And so, Matthew and Luke present a much more favorable picture of the gradual development of the disciples’ faith, even if they faltered occasionally, as Peter did while walking on water in Matthew. Note that Matthew alone of all the evangelists mentions the Church (hence the Great Commission rather than a breakfast or walk to Emmaus as the ending), which is why maybe his gospel appears first in the canon, though written after Mark. If Mark wrote during the war, Matthew wrote in the era that followed the destruction of the Temple, when synagogue worship flourished to fill the gap and competed with the early churches. We say that the first Chrsitians were Jews, which is true of the Apostles, but by the time Matthew wrote, the gentiles outnumbered the Jews among the followers of Jesus. So the author hoped to attract more Jewish believers by simultaneously presenting their tradition as that which culminated in Jesus, and by discrediting it in his Passion account and ending, in which the Jews believed that Jesus’ body was stolen. (Giving some basis to the anti-semitism of the subsequent centuries.) It is mainly Luke-Acts that emphasizes the full inclusivity of God’s love, and traces the spread of The Way as the belief, rather than institution.

And, there is the Fourth Gospel, of John, from which we read today. Presumed to be written last, it came out of the community of people who shared a very specific iteration of beliefs in Jesus, and likely followed someone called the Beloved Disciple, who came to be associated with the disciple John. In this account, of course, it is he who wins the race to the grave and believes in the Resurrection first. This is also the account that mentions Thomas. I’m not sure what he meant to John and his followers, but maybe, his nickname, translated Twin, referred to that he emulated John in faith most closely. For instance, when Jesus went to Judea because of Lazarus’ death (a dangerous area to be in at that point in his ministry), Thomas said he was willing to die with him there, while the other disciples were holding Jesus back. Or maybe, he simply had a brother who overshadowed him so much that our Thomas was only known as the other sibling, one of less importance. What we do know is that he was intellectually honest. Upon hearing the lessons of the Last Supper, he said, “Lord, we don’t know where you are going, so how can we know the way?” Similarly, he remained skeptical upon hearing the disciples' news; though not for lack of trust in Jesus – only in the disciples. Afterall, they were just like him, merely human; asserting their readiness to follow Jesus to his death, then fleeing in the shadow of the cross.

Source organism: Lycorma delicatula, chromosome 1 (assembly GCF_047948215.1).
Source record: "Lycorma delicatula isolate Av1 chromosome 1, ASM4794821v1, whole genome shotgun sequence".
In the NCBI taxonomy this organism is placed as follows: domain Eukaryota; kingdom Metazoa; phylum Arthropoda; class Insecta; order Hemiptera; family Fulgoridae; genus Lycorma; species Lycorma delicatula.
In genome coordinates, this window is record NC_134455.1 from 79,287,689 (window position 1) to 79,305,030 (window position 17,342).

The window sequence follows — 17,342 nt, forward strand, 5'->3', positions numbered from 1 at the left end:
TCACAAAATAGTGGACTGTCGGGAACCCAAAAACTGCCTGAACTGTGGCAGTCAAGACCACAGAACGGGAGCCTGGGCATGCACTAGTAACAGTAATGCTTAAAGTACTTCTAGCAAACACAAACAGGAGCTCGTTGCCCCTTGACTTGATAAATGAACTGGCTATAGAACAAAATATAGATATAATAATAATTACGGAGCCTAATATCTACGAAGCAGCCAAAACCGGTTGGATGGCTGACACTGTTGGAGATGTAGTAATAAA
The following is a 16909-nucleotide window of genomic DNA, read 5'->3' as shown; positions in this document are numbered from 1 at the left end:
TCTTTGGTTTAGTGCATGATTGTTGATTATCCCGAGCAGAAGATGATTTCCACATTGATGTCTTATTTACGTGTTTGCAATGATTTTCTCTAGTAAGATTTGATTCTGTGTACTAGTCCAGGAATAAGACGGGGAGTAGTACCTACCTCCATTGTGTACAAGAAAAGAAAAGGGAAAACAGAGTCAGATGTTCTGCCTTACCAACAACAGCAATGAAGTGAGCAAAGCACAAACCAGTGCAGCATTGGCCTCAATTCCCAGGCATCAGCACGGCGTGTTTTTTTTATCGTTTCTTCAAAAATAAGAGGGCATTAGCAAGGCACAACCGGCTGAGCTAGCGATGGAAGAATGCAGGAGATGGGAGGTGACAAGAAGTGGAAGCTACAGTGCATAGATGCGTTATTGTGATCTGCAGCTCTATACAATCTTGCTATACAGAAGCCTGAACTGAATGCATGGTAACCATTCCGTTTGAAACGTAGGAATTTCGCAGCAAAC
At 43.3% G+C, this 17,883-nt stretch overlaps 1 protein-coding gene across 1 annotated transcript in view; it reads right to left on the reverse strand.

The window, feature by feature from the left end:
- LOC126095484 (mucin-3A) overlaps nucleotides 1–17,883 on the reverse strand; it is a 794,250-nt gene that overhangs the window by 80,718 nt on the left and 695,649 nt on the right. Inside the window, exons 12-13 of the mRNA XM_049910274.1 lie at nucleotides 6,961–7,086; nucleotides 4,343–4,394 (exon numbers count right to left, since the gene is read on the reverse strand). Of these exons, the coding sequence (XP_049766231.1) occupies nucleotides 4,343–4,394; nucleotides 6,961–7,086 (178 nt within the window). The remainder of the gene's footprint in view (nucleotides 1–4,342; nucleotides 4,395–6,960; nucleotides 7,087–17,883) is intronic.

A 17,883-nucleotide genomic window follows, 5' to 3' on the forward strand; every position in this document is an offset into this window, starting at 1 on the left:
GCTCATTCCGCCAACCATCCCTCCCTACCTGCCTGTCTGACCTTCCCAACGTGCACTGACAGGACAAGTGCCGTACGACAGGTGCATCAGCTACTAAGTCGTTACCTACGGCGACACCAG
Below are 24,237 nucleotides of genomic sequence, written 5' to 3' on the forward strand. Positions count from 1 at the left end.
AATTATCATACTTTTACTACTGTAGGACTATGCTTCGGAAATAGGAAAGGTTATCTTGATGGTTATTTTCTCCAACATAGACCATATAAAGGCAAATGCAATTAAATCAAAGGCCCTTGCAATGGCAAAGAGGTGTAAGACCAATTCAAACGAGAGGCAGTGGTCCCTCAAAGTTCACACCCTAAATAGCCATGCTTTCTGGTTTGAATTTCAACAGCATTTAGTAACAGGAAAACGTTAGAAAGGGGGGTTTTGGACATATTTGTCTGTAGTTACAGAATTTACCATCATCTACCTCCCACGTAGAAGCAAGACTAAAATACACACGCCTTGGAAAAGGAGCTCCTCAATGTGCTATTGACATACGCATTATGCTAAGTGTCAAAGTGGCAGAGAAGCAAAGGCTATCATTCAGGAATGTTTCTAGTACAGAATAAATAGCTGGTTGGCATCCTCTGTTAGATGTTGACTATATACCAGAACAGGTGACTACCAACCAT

Yet, regardless of the order and details of their stories, they - and many others mentioned by Paul - eventually got their chance to see the risen Lord, believe, and die for him, as they first professed. In iconography, Thomas’ spear is that which both inflicted the wound he touched, and his death in India. It is to the sacrifices, work, and preaching (vide today’s Acts) of these first believers that we owe the fulfillment of Jesus’ words to Thomas: “those who will believe without seeing for themselves will be uniquely blessed”. If faith is “evidence of things unseen” (Heb 11), then may it enable us to witness and reflect on all the manifestations of new life in us - some shared, and some unique to each person. We are no different from the early believers, gospel writers and those to whom they wrote, in that our faith arises out of our own circumstances, upbringing, and personality. We, too, speak with the risen Lord, albeit in prayer and visions. So like them, let us respond to God’s gift of faith by offering our sacrifices – of praise and thanksgiving, of love and following him, so that one day he might say to us also, “well done, good and faithful servant”. Amen.